Business Litigation, Arbitration, Mediation FAQs

Business Litigation, Arbitrations & Mediation

1. What is commercial litigation?
Commercial litigation is the broad area of law that deals with resolving disputes in commercial settings stemming from professional and commercial relationships through alternative dispute resolution methods and court trials. Commercial litigation can cover a variety of civil and criminal law matters on both state and federal levels.

2. What are some common types of complex commercial litigation?

  • Antitrust, unfair practices and trade regulation
  • Banking and creditor/debtor issues, including lender liability
  • Breach of Contract
  • Business torts
  • Constitutional law
  • Construction law
  • Environmental law
  • Products liability
  • Professional liability
  • Securities
  • Toxic tort

3. Can corporations avoid consumer class actions?
Corporations often use arbitration clauses in consumer sales agreements in order to limit the types of dispute resolution available should difficulties arise. Such a clause requires that the parties to the agreement resolve any disputes through arbitration. Since a class action lawsuit involves direct judicial oversight, arbitration clauses thwart the development of a consumer class. Instead, each individual consumer must pursue his or her own arbitration procedure against the contracting business.

4. What is a Deceptive Trade Practice?
The Federal Trade Commission Act defines unfair or deceptive practice as conduct that offends public policy as established by statute, common law or other means. Deceptive trade practices are immoral, unethical, troublesome or corrupt, and substantially injure consumers, competitors or other business people.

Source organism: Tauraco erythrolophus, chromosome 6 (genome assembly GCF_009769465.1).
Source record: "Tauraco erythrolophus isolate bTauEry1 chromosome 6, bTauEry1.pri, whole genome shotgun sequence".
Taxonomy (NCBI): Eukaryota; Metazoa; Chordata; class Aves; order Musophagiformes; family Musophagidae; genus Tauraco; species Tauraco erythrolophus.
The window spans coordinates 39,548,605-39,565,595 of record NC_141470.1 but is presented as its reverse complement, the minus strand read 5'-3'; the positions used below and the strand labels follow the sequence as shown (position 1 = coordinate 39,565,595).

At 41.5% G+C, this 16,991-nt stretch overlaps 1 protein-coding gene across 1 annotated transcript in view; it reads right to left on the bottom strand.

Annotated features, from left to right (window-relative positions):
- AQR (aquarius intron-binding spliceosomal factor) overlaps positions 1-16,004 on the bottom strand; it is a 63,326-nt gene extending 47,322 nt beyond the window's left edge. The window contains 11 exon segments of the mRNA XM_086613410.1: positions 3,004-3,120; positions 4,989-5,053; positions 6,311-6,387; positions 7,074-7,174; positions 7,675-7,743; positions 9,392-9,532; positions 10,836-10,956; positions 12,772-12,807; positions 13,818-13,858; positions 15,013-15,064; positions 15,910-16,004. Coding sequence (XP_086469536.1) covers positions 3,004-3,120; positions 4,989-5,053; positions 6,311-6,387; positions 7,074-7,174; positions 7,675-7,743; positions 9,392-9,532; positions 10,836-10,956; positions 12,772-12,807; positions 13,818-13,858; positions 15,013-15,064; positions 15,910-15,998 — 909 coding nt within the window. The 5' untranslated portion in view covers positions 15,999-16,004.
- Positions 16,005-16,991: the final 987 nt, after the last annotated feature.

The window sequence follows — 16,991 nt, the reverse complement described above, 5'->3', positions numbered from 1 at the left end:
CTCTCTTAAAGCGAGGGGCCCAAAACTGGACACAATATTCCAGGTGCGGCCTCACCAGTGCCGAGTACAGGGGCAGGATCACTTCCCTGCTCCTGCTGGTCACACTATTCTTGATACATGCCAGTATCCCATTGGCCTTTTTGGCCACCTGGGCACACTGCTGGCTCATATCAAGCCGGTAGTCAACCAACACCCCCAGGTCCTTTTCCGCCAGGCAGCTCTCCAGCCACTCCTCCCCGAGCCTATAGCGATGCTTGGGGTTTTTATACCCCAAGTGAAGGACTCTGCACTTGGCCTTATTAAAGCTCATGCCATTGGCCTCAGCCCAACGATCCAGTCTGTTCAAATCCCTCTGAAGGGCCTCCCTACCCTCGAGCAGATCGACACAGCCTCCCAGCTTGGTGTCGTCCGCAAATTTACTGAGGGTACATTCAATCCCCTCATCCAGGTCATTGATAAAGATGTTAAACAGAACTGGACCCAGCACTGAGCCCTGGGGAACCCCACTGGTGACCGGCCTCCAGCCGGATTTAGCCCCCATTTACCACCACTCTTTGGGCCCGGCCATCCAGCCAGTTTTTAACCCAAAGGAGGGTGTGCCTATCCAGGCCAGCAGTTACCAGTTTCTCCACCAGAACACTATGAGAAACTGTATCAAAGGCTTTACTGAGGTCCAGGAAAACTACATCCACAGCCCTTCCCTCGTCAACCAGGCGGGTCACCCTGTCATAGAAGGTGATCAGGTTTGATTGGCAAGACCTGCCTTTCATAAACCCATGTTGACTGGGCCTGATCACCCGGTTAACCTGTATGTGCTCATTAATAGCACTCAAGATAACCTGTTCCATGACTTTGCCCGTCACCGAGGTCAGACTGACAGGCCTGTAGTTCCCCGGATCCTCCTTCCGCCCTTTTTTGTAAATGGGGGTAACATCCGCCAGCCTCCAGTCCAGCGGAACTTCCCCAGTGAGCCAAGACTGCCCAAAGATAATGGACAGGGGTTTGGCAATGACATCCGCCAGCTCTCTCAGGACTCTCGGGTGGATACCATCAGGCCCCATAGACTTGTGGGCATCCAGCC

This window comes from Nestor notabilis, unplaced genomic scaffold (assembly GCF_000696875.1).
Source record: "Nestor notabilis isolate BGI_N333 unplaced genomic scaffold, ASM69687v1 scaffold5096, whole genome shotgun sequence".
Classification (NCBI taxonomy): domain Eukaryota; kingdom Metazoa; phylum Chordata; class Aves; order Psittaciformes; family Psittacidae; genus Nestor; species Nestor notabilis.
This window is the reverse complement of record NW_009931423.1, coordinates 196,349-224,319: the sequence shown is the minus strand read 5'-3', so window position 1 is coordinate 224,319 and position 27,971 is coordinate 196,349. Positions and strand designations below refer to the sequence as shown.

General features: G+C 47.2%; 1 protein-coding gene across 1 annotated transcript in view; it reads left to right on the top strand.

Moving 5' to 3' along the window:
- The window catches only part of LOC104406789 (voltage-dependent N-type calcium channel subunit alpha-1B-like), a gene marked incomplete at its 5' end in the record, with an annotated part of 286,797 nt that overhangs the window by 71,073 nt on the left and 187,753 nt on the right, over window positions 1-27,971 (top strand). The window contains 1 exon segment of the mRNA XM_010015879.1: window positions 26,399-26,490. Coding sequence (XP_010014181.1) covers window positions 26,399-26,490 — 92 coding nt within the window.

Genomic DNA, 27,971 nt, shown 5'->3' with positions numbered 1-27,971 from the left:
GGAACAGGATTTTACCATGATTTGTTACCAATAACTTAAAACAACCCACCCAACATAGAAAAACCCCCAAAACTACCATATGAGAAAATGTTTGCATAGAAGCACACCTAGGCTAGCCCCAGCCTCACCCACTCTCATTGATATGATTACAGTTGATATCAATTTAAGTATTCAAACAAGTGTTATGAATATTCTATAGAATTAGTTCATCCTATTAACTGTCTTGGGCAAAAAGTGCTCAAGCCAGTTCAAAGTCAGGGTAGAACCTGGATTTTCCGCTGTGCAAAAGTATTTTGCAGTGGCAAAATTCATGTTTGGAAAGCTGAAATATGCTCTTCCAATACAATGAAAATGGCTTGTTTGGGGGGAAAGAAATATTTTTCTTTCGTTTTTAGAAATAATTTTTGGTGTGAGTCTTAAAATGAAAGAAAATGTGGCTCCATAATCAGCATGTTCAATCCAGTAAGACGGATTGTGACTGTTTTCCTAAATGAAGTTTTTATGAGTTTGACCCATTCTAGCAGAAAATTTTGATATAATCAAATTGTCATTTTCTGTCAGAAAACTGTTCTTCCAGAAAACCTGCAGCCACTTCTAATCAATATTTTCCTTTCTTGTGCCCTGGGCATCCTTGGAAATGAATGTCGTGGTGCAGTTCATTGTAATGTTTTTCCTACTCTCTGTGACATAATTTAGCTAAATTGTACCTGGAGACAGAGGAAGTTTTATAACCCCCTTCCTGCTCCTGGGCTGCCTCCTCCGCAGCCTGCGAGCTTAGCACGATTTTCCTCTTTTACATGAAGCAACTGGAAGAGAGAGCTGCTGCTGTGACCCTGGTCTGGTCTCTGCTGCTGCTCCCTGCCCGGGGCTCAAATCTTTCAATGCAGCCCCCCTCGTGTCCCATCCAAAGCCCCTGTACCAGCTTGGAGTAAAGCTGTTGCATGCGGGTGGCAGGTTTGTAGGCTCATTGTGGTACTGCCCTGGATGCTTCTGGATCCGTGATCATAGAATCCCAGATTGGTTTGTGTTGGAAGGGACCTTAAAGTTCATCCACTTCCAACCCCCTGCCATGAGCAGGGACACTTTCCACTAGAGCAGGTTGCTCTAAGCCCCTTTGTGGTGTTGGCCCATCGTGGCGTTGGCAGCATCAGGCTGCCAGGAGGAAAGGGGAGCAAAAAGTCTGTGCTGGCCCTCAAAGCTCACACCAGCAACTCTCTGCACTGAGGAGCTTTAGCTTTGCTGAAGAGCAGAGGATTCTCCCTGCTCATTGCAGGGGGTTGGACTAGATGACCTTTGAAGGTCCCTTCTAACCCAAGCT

5. What is alternative dispute resolution?
Alternative dispute resolution is the method by which legal conflicts and disputes are resolved privately rather than through litigation. These disputes are usually resolved through either mediation or arbitration. It typically involves a process less formal than traditional court proceedings and includes the appointment of a third party to preside over a hearing between the parties.

6. What is a breach of contract and what damages can I recover in the event of a breach of contract?
Failure to perform as specified in a contract, or provisions of a contract, without legal excuse is a breach of contract. The following damages can be recovered in the event of breach of contract:

  • Compensatory Damages - money to reimburse you for costs to compensate for your loss.
  • Consequential and Incidental Damages - money for losses caused by the breach that were foreseeable.
  • Attorney fees and costs - only recoverable if expressly provided for in the contract.
  • Liquidated Damages - these are damages specified in the contract that would be payable if there is a fraud.
  • Specific Performance - a court order requiring performance exactly as specified in the contract.
  • Punitive Damages - this is money given to punish a person who acted in an offensive manner in an effort to deter the person and others from repeated occurrences of the wrongdoing.
  • Rescission - the contract is canceled and both sides are excused from further performance and any money advanced is returned.
  • Reformation - the terms of the contract are changed to reflect what the parties actually intended.

7. What should I do if I am involved in a commercial litigation dispute?
One of the most important things you can do is to retain all paperwork regarding the dispute. Not only does a paper trail make your lawyer's job easier, but judges and juries may find your case more believable when documents support your position. Contact an experienced commercial litigation lawyer. An attorney may be able to advise you so that litigation can be avoided or set the stage in the event that litigation is required.